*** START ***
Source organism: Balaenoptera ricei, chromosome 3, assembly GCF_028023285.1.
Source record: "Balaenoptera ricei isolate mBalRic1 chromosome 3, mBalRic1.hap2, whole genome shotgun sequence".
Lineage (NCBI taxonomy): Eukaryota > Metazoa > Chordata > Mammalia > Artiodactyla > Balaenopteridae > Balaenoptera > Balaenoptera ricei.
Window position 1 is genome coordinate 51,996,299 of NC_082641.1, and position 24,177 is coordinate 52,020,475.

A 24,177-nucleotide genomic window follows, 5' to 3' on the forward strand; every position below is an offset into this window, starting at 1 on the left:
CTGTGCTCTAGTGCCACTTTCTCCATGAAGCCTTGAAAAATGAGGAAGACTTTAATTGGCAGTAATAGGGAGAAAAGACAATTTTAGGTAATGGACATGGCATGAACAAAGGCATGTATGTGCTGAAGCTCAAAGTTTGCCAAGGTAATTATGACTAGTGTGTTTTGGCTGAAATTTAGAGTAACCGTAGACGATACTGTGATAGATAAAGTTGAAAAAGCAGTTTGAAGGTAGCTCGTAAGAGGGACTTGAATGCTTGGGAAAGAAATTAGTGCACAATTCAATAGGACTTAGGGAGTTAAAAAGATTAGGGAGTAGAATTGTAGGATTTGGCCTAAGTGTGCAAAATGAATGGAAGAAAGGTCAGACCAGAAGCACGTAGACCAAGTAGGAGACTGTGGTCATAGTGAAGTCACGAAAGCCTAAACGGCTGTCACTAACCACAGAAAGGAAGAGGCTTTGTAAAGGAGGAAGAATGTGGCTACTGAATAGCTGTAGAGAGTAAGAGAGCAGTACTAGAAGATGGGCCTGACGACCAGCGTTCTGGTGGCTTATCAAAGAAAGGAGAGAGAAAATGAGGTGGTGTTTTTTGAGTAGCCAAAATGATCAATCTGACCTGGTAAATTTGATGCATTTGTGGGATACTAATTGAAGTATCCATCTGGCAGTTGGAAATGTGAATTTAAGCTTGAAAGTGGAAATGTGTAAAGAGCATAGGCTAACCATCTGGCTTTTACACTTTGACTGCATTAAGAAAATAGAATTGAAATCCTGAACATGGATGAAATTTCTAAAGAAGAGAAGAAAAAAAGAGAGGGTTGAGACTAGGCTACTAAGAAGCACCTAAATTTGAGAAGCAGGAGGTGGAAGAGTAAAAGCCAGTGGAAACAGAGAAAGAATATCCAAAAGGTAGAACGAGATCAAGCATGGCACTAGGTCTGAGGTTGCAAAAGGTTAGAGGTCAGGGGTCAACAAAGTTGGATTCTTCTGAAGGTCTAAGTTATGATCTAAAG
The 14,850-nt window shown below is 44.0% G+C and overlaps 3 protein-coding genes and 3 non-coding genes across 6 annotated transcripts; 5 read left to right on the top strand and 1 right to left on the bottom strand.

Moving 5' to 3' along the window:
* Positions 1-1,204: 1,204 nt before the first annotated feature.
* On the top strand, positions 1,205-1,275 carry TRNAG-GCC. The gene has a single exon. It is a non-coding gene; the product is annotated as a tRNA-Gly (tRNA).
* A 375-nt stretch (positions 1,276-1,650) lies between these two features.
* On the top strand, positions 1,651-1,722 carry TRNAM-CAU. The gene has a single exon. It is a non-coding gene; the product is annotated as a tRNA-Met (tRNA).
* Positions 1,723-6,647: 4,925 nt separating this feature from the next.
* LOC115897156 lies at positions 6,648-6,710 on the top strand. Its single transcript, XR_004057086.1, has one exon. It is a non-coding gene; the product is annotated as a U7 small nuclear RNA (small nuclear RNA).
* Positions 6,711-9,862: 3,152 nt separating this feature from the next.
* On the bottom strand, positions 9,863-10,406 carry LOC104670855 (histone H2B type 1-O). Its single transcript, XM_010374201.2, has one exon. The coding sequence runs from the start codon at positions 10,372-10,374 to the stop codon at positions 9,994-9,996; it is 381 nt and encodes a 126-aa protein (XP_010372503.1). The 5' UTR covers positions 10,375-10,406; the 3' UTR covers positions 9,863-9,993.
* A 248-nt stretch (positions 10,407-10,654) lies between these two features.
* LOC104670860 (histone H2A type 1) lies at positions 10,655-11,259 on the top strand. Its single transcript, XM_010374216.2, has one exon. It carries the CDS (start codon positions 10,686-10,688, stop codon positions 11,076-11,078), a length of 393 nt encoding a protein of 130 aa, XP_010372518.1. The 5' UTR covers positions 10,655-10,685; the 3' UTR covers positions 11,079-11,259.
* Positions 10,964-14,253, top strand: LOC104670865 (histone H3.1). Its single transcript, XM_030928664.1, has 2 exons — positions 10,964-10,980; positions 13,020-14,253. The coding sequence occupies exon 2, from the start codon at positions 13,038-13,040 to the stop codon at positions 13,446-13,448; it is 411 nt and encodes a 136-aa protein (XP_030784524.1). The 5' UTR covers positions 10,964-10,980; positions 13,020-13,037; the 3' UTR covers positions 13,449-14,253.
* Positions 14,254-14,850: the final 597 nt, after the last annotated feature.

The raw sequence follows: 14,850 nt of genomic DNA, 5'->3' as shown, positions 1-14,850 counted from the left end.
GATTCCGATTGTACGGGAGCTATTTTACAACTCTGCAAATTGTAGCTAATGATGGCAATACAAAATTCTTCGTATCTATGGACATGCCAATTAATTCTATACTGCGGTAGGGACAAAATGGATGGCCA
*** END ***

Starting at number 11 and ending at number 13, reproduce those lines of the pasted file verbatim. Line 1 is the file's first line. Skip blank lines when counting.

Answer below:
* A 375-nt stretch (positions 1,276-1,650) lies between these two features.
* On the top strand, positions 1,651-1,722 carry TRNAM-CAU. The gene has a single exon. It is a non-coding gene; the product is annotated as a tRNA-Met (tRNA).
* Positions 1,723-6,647: 4,925 nt separating this feature from the next.